Jesus likewise invited us to support each other in prayer. He promised his special presence when we gather in his name to pray; he promised a special power to our prayers when we come together to present our needs to his Father: “Again, truly I tell you, if two of you agree on earth about anything you ask, it will be done for you by my Father in heaven. For where two or three are gathered in my name, I am there among them” (Matthew 18:19-20).
There is therefore a communal, as well as a private, dimension to our prayer. The union between our Father and us that prayer nourishes also involves the other children of the same Father. It is fitting that we join with each other in prayer in the variety of ways that we can pray with others. Sometimes we pray as a part of a large worshiping congregation; sometimes we pray with just one other person—a spouse or close friend. Sometimes shared prayer in small groups can help us as we seek to praise our Father and grow in his life.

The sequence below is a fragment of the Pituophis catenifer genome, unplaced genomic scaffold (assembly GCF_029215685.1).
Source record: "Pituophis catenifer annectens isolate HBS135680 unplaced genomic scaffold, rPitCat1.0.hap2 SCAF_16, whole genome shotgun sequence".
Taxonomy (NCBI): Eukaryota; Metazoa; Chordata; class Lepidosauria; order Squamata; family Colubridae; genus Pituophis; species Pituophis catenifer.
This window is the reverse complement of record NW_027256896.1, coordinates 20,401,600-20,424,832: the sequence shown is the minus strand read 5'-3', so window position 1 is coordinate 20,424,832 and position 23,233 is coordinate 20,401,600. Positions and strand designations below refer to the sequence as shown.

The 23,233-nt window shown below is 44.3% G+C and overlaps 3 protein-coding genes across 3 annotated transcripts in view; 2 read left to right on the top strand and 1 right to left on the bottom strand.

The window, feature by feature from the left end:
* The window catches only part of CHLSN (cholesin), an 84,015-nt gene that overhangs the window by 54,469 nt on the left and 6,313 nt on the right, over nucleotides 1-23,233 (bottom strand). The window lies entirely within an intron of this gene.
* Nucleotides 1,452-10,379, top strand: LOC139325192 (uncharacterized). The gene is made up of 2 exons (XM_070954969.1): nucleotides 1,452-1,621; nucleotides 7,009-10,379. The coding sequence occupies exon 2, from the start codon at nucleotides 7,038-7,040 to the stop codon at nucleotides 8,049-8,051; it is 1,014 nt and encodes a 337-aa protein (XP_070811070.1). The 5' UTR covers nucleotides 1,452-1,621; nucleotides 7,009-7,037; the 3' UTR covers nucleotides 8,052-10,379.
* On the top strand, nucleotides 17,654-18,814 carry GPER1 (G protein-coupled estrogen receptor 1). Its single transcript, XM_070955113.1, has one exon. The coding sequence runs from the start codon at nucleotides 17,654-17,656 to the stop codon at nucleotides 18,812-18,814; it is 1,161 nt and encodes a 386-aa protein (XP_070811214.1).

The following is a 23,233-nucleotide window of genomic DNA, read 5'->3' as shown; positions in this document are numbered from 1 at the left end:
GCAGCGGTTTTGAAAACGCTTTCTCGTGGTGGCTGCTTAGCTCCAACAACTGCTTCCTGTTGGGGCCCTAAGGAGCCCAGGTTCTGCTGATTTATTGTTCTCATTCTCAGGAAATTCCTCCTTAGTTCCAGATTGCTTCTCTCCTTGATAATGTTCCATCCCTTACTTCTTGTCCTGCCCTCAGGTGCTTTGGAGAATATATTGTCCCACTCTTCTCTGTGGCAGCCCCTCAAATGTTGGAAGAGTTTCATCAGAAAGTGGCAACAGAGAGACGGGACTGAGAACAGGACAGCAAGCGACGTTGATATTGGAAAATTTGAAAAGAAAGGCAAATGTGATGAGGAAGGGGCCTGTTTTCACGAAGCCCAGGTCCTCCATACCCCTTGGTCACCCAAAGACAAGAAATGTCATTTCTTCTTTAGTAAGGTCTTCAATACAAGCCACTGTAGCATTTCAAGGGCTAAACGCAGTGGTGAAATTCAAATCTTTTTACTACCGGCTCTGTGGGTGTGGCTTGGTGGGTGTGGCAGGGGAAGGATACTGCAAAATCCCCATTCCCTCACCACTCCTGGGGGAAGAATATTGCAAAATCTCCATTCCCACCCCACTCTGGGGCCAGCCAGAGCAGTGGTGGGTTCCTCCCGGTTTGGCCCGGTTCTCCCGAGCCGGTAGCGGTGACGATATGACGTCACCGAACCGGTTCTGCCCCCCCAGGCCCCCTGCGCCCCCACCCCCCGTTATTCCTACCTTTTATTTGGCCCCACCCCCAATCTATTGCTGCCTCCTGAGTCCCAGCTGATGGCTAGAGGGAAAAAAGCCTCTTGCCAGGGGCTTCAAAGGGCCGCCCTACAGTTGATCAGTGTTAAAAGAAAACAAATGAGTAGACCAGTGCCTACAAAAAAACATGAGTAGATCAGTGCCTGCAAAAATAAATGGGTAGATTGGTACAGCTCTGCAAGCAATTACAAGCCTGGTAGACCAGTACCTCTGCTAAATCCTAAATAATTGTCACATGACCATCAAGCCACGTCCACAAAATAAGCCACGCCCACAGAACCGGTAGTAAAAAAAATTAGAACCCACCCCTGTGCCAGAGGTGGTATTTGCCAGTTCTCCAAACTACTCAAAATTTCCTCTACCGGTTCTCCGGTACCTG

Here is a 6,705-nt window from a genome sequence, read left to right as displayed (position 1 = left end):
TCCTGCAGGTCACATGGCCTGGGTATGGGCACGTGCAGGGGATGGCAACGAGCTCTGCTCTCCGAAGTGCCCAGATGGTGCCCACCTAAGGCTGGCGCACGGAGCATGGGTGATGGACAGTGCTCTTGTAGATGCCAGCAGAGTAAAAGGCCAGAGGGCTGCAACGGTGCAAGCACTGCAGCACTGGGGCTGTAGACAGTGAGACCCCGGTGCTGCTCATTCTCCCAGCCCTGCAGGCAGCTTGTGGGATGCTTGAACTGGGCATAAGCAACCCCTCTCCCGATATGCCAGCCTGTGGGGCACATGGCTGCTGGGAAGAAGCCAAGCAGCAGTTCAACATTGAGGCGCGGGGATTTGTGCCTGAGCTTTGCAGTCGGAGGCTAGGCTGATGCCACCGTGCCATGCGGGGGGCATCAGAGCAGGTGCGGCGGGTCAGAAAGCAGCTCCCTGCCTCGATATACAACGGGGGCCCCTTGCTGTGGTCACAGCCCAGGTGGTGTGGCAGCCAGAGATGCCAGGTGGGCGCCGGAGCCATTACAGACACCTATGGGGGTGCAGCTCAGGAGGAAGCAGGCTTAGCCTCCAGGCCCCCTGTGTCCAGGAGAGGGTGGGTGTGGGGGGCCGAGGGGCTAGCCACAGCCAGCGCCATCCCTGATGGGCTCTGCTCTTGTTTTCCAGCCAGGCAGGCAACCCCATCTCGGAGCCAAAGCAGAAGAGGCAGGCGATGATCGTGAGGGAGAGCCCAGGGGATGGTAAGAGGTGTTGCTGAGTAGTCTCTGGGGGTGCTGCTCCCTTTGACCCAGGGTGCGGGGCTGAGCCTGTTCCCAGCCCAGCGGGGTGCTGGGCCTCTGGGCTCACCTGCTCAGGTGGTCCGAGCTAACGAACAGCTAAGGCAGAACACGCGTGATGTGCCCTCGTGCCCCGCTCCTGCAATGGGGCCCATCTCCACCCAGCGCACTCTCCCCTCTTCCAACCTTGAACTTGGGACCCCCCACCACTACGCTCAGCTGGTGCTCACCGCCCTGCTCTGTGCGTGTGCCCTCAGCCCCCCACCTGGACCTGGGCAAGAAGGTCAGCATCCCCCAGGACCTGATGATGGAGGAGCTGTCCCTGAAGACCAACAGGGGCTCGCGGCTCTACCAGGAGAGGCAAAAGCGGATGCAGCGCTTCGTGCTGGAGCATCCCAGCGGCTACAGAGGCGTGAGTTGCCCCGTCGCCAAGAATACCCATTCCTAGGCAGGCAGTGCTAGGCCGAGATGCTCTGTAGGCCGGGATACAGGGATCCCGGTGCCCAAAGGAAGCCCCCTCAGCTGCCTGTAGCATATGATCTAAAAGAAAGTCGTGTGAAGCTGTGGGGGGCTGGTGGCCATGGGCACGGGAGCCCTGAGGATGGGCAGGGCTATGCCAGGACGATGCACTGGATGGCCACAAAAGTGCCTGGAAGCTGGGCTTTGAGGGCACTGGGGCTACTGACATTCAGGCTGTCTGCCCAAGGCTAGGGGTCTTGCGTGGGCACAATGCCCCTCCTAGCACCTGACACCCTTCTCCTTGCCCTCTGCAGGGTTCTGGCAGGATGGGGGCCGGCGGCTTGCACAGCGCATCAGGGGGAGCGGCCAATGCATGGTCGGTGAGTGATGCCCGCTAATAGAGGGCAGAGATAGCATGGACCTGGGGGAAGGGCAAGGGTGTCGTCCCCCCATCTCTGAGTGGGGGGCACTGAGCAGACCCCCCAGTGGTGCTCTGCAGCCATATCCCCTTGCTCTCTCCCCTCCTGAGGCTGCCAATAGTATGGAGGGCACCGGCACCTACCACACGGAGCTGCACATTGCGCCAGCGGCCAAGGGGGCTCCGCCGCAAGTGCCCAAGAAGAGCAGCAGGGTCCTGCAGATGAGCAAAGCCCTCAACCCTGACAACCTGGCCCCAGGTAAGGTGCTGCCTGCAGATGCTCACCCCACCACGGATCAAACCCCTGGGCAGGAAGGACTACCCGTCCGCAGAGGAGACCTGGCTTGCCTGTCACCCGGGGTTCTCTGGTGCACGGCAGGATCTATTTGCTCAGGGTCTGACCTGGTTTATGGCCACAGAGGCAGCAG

It is noteworthy that the prayer that Jesus taught his followers is a collective, not an individual, prayer. We do not pray, “My Father . . . give me this day my daily bread.” We say, “Our Father . . . give us this day our daily bread. . . . Forgive us our trespasses, as we forgive. . . . Lead us not into temptation, but deliver us from evil.” To be a son or daughter of the Father is to be a brother or sister with Jesus and with each other.